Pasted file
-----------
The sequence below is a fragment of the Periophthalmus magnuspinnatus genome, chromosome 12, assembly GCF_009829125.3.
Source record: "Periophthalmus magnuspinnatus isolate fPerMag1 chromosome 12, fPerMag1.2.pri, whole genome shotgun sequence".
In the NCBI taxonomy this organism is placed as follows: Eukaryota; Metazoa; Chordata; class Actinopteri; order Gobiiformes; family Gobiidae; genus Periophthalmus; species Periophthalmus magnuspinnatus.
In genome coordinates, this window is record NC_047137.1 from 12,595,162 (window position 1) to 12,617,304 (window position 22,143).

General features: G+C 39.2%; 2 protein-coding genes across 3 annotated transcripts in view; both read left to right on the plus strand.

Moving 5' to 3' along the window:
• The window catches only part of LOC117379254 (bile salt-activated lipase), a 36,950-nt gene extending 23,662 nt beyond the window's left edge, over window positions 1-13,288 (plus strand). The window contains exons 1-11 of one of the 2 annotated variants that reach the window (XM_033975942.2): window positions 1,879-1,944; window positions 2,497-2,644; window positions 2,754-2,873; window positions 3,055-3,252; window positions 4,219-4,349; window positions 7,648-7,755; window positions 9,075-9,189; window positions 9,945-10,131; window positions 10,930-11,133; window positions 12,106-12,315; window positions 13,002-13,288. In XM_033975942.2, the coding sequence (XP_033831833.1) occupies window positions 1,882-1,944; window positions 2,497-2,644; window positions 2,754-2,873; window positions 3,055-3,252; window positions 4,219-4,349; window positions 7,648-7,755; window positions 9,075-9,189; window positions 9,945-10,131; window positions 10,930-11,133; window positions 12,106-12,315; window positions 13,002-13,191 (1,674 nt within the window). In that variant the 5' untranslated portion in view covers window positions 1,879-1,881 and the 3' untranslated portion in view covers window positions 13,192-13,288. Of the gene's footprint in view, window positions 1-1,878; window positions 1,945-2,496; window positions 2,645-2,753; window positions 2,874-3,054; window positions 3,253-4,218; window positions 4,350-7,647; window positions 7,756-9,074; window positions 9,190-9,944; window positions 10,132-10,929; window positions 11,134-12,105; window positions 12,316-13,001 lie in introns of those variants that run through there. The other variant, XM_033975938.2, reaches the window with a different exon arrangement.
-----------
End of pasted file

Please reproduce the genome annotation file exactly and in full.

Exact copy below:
The sequence below is a fragment of the Periophthalmus magnuspinnatus genome, chromosome 12, assembly GCF_009829125.3.
Source record: "Periophthalmus magnuspinnatus isolate fPerMag1 chromosome 12, fPerMag1.2.pri, whole genome shotgun sequence".
In the NCBI taxonomy this organism is placed as follows: Eukaryota; Metazoa; Chordata; class Actinopteri; order Gobiiformes; family Gobiidae; genus Periophthalmus; species Periophthalmus magnuspinnatus.
In genome coordinates, this window is record NC_047137.1 from 12,595,162 (window position 1) to 12,617,304 (window position 22,143).

General features: G+C 39.2%; 2 protein-coding genes across 3 annotated transcripts in view; both read left to right on the plus strand.

Moving 5' to 3' along the window:
• The window catches only part of LOC117379254 (bile salt-activated lipase), a 36,950-nt gene extending 23,662 nt beyond the window's left edge, over window positions 1-13,288 (plus strand). The window contains exons 1-11 of one of the 2 annotated variants that reach the window (XM_033975942.2): window positions 1,879-1,944; window positions 2,497-2,644; window positions 2,754-2,873; window positions 3,055-3,252; window positions 4,219-4,349; window positions 7,648-7,755; window positions 9,075-9,189; window positions 9,945-10,131; window positions 10,930-11,133; window positions 12,106-12,315; window positions 13,002-13,288. In XM_033975942.2, the coding sequence (XP_033831833.1) occupies window positions 1,882-1,944; window positions 2,497-2,644; window positions 2,754-2,873; window positions 3,055-3,252; window positions 4,219-4,349; window positions 7,648-7,755; window positions 9,075-9,189; window positions 9,945-10,131; window positions 10,930-11,133; window positions 12,106-12,315; window positions 13,002-13,191 (1,674 nt within the window). In that variant the 5' untranslated portion in view covers window positions 1,879-1,881 and the 3' untranslated portion in view covers window positions 13,192-13,288. Of the gene's footprint in view, window positions 1-1,878; window positions 1,945-2,496; window positions 2,645-2,753; window positions 2,874-3,054; window positions 3,253-4,218; window positions 4,350-7,647; window positions 7,756-9,074; window positions 9,190-9,944; window positions 10,132-10,929; window positions 11,134-12,105; window positions 12,316-13,001 lie in introns of those variants that run through there. The other variant, XM_033975938.2, reaches the window with a different exon arrangement.